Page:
Measures

The mental health, social cognitive, and mindfulness practice variables used in the present study are presented in Table 1. All measures used in the surveys can be found in the trial protocol (Volanen et al. 2016). The same mental health variables are used in the current study as were used in the main outcome paper for consistency. They were resilience, as measured by the short version of the Resilience Scale (Losoi et al. 2013; Wagnild 2009; Wagnild and Young 1993), depressive symptoms as measured by the short form of Beck’s Depression Inventory [the item about suicidal ideation was omitted without compromising reliability αgirls = 0.82, αboys = 0.86 or transferring many participants to a different classification, e.g., from symptomatic to non-symptomatic (Kaltiala-Heino et al. 1999; Kosunen et al. 2003)], and socio-emotional functioning as measured by the Strengths and Difficulties Questionnaire. However, the Strength and Difficulties Questionnaire was used differently; instead of using the Total Difficulties Scale, it was broken down into subscales: Internalization of Difficulties and Externalization of Difficulties. Goodman et al. (2010) recommend using the internalization and externalization of difficulties in low-risk samples. In addition, gender differences gave further reason for breaking down the Total Difficulties scale: Girls had a significantly higher internalization score (t = 3.59, p < .001), boys had a significantly higher externalization score (t = − 2.99, p = .003), and there were no significant differences on the total difficulties scale (t = 0.49, p = .622).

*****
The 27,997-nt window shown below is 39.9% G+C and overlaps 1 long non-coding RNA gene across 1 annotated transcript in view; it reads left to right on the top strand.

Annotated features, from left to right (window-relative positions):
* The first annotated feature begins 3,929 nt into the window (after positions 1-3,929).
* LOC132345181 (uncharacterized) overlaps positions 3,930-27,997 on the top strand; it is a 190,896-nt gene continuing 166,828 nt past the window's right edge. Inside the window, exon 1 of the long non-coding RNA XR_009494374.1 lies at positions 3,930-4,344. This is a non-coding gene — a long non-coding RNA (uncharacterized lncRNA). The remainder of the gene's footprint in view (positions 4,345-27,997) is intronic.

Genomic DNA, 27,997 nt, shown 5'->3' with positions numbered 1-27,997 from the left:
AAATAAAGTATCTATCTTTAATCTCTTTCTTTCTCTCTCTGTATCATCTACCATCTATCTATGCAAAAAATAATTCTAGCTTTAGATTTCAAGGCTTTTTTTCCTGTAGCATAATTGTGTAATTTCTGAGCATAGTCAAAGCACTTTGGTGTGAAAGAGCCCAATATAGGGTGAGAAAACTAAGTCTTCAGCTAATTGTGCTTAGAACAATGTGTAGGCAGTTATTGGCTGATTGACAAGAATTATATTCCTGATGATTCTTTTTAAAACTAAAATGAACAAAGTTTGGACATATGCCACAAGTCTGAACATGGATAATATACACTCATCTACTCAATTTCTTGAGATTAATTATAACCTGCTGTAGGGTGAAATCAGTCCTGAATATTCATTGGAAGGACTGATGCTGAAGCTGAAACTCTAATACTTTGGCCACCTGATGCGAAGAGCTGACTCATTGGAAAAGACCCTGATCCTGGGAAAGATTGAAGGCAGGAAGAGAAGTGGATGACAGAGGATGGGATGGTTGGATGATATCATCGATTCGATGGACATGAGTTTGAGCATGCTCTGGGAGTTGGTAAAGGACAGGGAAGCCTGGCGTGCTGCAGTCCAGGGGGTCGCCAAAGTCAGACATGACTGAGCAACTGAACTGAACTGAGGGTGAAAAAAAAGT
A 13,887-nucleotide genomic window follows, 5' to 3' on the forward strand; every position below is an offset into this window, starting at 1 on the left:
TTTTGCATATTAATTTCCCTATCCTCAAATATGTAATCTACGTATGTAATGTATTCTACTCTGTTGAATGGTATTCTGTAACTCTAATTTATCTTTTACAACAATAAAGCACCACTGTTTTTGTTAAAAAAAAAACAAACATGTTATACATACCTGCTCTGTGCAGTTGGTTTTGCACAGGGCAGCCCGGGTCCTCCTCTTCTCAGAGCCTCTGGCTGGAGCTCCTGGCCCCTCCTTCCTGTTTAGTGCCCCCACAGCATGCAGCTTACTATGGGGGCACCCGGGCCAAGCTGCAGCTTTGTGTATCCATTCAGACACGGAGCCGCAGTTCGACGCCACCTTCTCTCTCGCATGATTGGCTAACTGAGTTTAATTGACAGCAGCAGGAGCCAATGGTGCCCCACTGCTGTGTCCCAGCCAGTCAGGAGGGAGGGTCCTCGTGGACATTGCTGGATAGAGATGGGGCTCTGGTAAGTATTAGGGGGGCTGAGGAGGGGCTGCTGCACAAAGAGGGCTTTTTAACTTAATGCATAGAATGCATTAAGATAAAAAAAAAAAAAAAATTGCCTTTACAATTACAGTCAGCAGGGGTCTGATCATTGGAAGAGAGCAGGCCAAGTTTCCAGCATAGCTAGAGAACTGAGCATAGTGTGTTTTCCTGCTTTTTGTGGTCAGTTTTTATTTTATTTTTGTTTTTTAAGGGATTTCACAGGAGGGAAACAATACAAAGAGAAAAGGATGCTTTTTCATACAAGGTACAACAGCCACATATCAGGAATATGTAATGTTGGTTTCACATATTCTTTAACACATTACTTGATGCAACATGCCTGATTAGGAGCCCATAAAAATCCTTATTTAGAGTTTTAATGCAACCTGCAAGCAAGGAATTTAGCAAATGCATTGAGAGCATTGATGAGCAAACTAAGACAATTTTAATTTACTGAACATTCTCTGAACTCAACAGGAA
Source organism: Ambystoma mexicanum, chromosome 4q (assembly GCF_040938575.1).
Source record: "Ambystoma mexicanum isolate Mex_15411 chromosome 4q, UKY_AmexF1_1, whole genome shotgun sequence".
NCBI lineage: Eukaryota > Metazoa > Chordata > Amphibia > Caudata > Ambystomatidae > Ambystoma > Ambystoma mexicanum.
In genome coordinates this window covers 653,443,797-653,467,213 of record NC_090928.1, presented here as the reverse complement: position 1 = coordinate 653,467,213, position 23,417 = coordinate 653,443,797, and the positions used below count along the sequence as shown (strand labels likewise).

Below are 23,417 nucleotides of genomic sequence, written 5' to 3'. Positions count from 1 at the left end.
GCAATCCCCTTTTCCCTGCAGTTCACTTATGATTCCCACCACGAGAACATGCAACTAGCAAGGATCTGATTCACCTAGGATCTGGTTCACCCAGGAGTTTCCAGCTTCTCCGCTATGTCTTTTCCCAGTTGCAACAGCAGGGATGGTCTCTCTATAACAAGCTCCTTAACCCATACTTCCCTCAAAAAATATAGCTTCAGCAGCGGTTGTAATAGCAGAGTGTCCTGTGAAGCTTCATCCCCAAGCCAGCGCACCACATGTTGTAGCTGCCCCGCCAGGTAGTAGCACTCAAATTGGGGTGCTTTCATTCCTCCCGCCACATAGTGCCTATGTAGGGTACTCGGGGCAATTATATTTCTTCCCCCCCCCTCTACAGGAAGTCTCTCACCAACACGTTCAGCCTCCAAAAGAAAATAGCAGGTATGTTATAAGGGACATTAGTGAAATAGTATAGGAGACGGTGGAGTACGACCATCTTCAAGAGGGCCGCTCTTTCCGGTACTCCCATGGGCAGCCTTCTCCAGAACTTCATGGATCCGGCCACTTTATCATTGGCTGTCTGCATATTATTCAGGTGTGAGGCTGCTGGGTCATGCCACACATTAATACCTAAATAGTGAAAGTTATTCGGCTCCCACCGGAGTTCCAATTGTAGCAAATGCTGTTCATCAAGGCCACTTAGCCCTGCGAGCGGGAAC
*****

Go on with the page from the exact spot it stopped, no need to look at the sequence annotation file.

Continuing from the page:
Table 1 Measures

The RAA variables were formed based on recommendations from Francis et al. (2004). The six-item outcome expectations measure was separated into negative and positive domains because the items loaded on two different factors in an exploratory factor analysis. There was a sixth option of “I don’t know,” which only amounted to about 10% of responses and was omitted in the mean scores. Injunctive norms were measured by two items about parents’ and friends’ approval of mindfulness practice, and descriptive norms by one item about friends’ mindfulness practice. Intention was measured with the following single item “During the next months, I will use the exercises I have learned to relax and calm my mind” rated on a 7-point scale (from “1. Totally disagree” to “7. Totally agree”).